First Video of Boston Dynamics PETMAN Biped

PETMAN, the self-balancing bipedal robot designed by Boston Dynamics, emerges from the lab for its first prototype demonstration.

1 min read

If you've been impressed with Honda's ASIMO robot, get ready for something far more awesome.

Meet the first prototype of PETMAN, the new bipedal robot being developed by Boston Dynamics. PETMAN, as we discussed previously, is designed to test chemical warfare suits by imitating the same range and speed of motion as a human being -- walking, running, climbing, crawling, and so forth.

What you're seeing here is the first released video of PETMAN's proof-of-concept prototype. Using much of the same hardware as the famous BigDog robot, they've developed a self-balancing (but currently externally powered) prototype that walks on a large treadmill. The prototype has a top speed of 3.2mph -- well over Asimo's top walking speed, and nearly its running speed. It also appears that the walking speed adapts automatically to the speed of the treadmill. 

[youtube //www.youtube.com/v/67CUudkjEG4&hl=en&fs=1& expand=1]

 

You'll also note that those stylin' climbing shoes highlight a heel-toe walking pattern, a big dynamic change from the sort of "hoof" that BigDog has.

I can't wait to see how the actual robot performs. This prototype is already impressive.

The Conversation (0)
Image of a combine harvester within a wheat field, harvesting.

Russia is the world's largest wheat exporter, with 20 percent of the world's wheat trade. Combine harvesters that can drive themselves using technology from Russian company Cognitive Pilot are helping to make the harvesting process faster and more efficient.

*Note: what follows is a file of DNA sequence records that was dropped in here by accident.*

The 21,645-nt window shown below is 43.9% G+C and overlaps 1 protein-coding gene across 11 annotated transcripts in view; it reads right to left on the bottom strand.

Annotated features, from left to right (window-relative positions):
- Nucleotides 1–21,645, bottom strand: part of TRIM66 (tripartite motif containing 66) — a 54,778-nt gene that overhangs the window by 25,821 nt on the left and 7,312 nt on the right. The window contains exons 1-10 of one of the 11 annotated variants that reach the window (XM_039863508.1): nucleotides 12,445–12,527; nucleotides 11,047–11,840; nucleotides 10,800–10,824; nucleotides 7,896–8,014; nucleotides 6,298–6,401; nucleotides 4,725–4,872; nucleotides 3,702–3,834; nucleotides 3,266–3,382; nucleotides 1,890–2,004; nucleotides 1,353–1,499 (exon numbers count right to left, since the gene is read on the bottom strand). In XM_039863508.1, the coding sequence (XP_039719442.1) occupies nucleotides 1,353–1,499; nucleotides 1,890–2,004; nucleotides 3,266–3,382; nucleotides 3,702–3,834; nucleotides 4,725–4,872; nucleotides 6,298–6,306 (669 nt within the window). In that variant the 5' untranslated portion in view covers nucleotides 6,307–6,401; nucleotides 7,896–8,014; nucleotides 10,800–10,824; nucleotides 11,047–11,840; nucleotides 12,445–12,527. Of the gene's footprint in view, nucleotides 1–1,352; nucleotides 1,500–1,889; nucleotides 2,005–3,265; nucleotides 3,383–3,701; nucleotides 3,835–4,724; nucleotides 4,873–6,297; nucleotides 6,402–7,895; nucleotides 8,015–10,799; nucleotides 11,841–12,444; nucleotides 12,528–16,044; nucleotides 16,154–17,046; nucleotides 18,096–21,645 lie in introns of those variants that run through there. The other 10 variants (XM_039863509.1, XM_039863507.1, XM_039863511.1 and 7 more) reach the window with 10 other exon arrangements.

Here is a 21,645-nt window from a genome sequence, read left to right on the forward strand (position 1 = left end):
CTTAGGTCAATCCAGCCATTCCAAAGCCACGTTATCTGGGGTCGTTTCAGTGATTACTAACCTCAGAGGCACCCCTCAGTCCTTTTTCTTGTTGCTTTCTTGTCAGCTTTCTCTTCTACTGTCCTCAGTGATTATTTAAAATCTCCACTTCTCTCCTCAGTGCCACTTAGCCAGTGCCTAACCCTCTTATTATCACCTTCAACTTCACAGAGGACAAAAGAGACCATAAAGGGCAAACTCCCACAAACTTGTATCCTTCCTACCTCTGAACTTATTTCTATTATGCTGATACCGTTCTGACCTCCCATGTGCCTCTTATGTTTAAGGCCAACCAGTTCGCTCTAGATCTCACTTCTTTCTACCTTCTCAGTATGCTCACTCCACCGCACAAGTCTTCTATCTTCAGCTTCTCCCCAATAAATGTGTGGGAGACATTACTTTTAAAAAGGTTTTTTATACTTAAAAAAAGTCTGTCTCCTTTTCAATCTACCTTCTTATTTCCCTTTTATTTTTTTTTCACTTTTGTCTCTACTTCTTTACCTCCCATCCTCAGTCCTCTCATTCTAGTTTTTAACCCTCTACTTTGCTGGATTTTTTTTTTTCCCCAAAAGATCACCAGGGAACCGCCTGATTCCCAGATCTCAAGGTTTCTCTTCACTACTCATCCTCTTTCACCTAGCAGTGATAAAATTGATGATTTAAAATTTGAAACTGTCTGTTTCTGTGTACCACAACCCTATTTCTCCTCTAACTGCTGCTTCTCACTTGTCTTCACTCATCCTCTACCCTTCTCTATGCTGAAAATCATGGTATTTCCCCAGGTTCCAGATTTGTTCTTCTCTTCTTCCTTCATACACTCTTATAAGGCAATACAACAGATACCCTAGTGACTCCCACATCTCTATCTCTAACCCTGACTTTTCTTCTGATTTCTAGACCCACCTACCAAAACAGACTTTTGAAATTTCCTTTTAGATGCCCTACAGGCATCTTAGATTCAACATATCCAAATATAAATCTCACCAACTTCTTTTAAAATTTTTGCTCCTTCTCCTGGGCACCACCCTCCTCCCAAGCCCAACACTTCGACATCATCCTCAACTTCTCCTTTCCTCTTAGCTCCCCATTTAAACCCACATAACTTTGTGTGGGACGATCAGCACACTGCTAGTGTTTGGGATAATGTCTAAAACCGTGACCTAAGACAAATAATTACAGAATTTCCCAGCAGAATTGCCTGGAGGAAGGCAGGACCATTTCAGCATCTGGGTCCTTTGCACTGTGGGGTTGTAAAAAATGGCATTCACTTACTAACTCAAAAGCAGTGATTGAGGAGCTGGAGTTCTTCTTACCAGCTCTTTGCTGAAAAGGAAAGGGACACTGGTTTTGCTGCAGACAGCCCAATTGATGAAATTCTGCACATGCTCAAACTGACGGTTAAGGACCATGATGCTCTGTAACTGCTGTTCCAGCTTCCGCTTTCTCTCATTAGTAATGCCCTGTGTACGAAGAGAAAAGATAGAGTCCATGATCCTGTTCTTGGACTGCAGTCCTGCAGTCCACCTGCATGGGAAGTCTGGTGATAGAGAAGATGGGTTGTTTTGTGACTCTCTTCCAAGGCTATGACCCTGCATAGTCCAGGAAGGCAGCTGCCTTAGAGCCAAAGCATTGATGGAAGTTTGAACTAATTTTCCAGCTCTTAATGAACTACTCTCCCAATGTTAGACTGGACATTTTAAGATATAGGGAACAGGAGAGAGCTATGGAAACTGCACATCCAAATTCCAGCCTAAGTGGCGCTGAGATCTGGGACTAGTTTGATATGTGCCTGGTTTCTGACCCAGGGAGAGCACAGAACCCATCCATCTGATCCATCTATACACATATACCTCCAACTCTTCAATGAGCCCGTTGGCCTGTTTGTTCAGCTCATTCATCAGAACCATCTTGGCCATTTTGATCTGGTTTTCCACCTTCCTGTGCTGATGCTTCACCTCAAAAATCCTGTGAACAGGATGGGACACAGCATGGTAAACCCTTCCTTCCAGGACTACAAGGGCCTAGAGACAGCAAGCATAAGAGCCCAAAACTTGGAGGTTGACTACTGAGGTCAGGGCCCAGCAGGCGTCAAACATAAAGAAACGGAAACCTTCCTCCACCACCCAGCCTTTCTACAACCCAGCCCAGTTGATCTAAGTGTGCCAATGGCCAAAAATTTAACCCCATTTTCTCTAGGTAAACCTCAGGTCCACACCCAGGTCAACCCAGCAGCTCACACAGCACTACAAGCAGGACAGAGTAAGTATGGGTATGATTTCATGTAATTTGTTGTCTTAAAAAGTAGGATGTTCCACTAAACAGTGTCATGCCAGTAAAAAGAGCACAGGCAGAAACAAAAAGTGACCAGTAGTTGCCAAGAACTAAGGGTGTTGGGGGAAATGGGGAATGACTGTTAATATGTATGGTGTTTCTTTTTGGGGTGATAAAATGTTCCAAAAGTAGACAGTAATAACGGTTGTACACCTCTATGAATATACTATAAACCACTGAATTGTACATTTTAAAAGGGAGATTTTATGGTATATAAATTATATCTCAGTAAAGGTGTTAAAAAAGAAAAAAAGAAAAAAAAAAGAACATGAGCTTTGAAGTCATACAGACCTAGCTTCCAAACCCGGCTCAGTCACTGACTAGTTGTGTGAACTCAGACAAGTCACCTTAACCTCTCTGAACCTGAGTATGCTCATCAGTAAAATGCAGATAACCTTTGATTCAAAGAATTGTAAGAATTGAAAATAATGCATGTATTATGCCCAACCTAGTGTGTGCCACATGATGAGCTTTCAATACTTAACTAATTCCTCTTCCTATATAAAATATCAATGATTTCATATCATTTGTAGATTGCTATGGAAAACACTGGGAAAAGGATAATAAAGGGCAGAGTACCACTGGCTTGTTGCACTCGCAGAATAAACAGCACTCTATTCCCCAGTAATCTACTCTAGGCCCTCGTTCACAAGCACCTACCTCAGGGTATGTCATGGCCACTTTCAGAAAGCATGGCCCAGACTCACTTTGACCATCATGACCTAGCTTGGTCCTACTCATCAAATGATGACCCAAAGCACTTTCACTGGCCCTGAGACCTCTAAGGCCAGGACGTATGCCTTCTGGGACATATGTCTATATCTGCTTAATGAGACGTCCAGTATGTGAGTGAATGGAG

Cognitive Pilot
Blue

The field of automated precision agriculture is based on one concept—autonomous driving technologies that guide vehicles through GPS navigation. Fifteen years ago, when high-accuracy GPS became available for civilian use, farmers thought things would be simple: Put a GPS receiver station at the edge of the field, configure a route for a tractor or a combine harvester, and off you go, dear robot!

Practice has shown, however, that this kind of carefree field cultivation is inefficient and dangerous. It works only in ideal fields, which are almost never encountered in real life. If there's a log or a rock in the field, or a couple of village paramours dozing in the rye under the sun, the tractor will run right over them. And not all countries have reliable satellite coverage—in agricultural markets like Kazakhstan, coverage can be unstable. This is why, if you want safe and efficient farming, you need to equip your vehicle with sensors and an artificial intelligence that can see and understand its surroundings instead of blindly following GPS navigation instructions.

Keep Reading ↓ Show less